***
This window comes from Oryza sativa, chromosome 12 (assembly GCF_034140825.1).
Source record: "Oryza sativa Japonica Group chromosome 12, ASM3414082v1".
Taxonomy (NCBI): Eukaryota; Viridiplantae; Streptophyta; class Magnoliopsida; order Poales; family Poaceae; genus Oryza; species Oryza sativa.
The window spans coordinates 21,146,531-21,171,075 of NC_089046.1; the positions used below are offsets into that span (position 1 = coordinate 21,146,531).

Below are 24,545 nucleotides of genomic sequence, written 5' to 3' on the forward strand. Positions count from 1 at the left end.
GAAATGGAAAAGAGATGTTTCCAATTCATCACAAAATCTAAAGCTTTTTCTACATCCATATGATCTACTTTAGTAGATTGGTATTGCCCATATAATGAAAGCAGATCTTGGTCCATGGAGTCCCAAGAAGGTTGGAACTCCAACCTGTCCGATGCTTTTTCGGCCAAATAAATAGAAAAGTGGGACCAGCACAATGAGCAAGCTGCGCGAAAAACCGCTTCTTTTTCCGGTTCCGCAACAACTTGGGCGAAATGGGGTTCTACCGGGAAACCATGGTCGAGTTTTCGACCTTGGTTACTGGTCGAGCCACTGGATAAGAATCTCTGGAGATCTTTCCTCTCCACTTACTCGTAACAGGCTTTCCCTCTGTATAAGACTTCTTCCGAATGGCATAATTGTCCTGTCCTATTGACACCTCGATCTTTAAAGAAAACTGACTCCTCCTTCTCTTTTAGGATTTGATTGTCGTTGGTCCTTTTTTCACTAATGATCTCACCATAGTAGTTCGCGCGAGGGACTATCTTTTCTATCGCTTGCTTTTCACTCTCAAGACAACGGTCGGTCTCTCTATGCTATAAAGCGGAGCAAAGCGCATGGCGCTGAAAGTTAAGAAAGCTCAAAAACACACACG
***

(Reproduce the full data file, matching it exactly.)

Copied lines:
This window comes from Oryza sativa, chromosome 12 (assembly GCF_034140825.1).
Source record: "Oryza sativa Japonica Group chromosome 12, ASM3414082v1".
Taxonomy (NCBI): Eukaryota; Viridiplantae; Streptophyta; class Magnoliopsida; order Poales; family Poaceae; genus Oryza; species Oryza sativa.
The window spans coordinates 21,146,531-21,171,075 of NC_089046.1; the positions used below are offsets into that span (position 1 = coordinate 21,146,531).

Below are 24,545 nucleotides of genomic sequence, written 5' to 3' on the forward strand. Positions count from 1 at the left end.
GAAATGGAAAAGAGATGTTTCCAATTCATCACAAAATCTAAAGCTTTTTCTACATCCATATGATCTACTTTAGTAGATTGGTATTGCCCATATAATGAAAGCAGATCTTGGTCCATGGAGTCCCAAGAAGGTTGGAACTCCAACCTGTCCGATGCTTTTTCGGCCAAATAAATAGAAAAGTGGGACCAGCACAATGAGCAAGCTGCGCGAAAAACCGCTTCTTTTTCCGGTTCCGCAACAACTTGGGCGAAATGGGGTTCTACCGGGAAACCATGGTCGAGTTTTCGACCTTGGTTACTGGTCGAGCCACTGGATAAGAATCTCTGGAGATCTTTCCTCTCCACTTACTCGTAACAGGCTTTCCCTCTGTATAAGACTTCTTCCGAATGGCATAATTGTCCTGTCCTATTGACACCTCGATCTTTAAAGAAAACTGACTCCTCCTTCTCTTTTAGGATTTGATTGTCGTTGGTCCTTTTTTCACTAATGATCTCACCATAGTAGTTCGCGCGAGGGACTATCTTTTCTATCGCTTGCTTTTCACTCTCAAGACAACGGTCGGTCTCTCTATGCTATAAAGCGGAGCAAAGCGCATGGCGCTGAAAGTTAAGAAAGCTCAAAAACACACACG